We overlook the fact that it’s genuinely difficult to find information about all our levels of government. We unconsciously assume that this information is published on some government website well enough that we don’t need to include it as part of any kind of open data program

Yes, the number of subdivisions of government and the number of elected officials are drawn from two different census reports, the first from the 2012 census and the second from the 1992 census, a gap of twenty (20) years.

The Census bureau has the 1992 list, saying:

1992 (latest available) 1992 Census of Governments vol. I no. 2 [PDF, 2.45MB] * Report has been discontinued

Makes me curious why such a report would be discontinued?

A report that did not address the various agencies, offices, etc. that are also part of various levels of government.

Makes me think you need an “insider” and/or a specialist just to navigate the halls of government.

Philip’s post illustrates that “open data” dumps from government are distractions from more effective questions of open government.

Questions such as:

  • Which officials have authority over what questions?
  • How to effectively contact those officials?
  • What actions are under consideration now?
  • Rules and deadlines for comments on actions?
  • Hearing and decision calendars?
  • Comments and submissions by others?
  • etc.

It never really is “…the local board of education (substitute your favorite board) decided….” but “…member A, B, D, and F decided that….”

Transparency means not allowing people and their agendas to hide behind the veil of government.

From President Obama, The Opaque

Thursday, February 28th, 2013

Leaked BLM Draft May Hinder Public Access to Chemical Information

From the post:

On Feb. 8, EnergyWire released a leaked draft proposal from the U.S. Department of the Interior’s Bureau of Land Management on natural gas drilling and extraction on federal public lands. If finalized, the proposal could greatly reduce the public’s ability to protect our resources and communities. The new draft indicates a disappointing capitulation to industry recommendations.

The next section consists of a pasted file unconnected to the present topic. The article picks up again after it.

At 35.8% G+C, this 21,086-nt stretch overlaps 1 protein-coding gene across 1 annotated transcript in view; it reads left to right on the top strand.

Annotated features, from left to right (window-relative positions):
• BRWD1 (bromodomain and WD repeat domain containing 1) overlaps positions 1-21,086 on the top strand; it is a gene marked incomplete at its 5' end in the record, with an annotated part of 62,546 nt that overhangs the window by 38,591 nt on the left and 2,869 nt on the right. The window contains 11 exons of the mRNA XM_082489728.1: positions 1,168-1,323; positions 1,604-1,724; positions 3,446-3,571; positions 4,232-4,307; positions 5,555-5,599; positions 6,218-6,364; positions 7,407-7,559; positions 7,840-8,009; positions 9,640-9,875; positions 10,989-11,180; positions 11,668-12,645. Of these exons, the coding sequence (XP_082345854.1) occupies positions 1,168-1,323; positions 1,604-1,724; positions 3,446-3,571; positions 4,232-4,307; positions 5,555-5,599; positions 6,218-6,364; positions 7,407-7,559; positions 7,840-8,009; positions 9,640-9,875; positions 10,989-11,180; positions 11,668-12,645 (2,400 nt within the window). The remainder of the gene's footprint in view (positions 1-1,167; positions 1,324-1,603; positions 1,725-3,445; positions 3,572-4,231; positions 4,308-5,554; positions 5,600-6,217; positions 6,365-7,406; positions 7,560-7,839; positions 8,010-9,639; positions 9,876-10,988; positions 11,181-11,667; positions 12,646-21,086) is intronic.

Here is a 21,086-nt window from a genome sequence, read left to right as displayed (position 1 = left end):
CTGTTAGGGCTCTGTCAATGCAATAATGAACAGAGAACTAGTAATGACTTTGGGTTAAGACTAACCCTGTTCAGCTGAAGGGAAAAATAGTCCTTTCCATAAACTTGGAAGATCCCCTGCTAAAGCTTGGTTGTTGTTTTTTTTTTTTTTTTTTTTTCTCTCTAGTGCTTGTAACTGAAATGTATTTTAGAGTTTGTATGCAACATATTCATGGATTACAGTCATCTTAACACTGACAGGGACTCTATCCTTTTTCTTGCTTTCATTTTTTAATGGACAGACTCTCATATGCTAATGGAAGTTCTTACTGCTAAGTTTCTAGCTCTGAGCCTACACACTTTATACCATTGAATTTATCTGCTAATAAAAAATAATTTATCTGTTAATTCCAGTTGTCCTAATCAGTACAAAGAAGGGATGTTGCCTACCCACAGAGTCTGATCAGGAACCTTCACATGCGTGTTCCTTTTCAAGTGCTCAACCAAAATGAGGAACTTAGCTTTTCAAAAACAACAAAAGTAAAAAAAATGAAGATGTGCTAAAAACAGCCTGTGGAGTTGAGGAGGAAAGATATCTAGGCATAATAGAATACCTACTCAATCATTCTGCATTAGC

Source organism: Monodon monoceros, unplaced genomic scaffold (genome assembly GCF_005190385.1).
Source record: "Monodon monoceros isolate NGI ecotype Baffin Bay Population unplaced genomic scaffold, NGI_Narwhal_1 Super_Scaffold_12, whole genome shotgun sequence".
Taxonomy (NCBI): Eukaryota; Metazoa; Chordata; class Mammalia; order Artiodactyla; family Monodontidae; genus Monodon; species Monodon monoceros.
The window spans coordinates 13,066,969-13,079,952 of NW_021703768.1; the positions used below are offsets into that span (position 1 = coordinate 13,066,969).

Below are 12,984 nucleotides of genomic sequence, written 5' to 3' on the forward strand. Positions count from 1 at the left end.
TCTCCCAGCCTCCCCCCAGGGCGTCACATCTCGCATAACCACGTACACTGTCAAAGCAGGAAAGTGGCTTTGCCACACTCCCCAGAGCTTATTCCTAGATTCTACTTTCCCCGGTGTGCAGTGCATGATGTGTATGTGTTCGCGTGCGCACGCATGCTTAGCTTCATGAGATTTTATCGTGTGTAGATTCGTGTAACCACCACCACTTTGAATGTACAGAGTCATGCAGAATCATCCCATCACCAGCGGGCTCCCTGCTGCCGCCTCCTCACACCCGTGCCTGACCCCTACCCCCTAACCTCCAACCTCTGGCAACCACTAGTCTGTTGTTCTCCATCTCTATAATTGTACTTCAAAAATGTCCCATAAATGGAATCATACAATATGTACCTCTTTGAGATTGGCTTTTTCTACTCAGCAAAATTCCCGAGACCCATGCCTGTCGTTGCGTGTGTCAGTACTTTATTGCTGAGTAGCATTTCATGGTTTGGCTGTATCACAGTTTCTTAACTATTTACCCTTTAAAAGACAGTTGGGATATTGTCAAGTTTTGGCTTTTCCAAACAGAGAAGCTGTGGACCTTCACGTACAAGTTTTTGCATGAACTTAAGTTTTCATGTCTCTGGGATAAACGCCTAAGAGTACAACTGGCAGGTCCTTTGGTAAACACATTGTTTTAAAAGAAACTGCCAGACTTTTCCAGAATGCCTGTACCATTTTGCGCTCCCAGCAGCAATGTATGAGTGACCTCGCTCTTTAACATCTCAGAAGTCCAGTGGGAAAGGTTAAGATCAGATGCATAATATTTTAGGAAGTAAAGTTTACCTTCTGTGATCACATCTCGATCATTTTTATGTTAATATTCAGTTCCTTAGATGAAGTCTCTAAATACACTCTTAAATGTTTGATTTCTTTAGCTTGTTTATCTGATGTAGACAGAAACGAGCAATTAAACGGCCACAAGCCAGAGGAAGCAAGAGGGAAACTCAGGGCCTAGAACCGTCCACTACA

The draft rule affects oil and natural gas drilling operations on the 700 million acres of public land administered by BLM, plus 56 million acres of Indian lands. This includes national forests, which are the sources of drinking water for tens of millions of Americans, national wildlife refuges, and national parks, which are widely used for recreation.

The Department of the Interior estimates that 90 percent of the 3,400 wells drilled each year on public and Indian lands use natural gas fracking, a process that pumps large amounts of water, sand, and toxic chemicals into gas wells at very high pressure to cause fissures in shale rock that contains methane gas. Fracking fluid is known to contain benzene (which causes cancer), toluene, and other harmful chemicals. Studies link fracking-related activities to contaminated groundwater, air pollution, and health problems in animals and humans.

If the leaked draft is finalized, the changes in chemical disclosure requirements would represent a major concession to the oil and gas industry. The rule would allow drilling companies to report the chemicals used in fracking to an industry-funded website, called Though the move by the federal government to require online disclosure is encouraging, the choice of FracFocus as the vehicle is problematic for many reasons.

First, the site is not subject to federal laws or oversight. The site is managed by the Ground Water Protection Council (GWPC) and the Interstate Oil and Gas Compact Commission (IOGCC), nonprofit intergovernmental organizations comprised of state agencies that promote oil and gas development. However, the site is paid for by the American Petroleum Institute and America’s Natural Gas Alliance, industry associations that represent the interests of member companies.

BLM would have little to no authority to ensure the quality and accuracy of the data reported directly to such a third-party website. Additionally, the data will not be accessible through the Freedom of Information Act since BLM is not collecting the information. The IOGCC has already declared that it is not subject to federal or state open records laws, despite its role in collecting government-mandated data.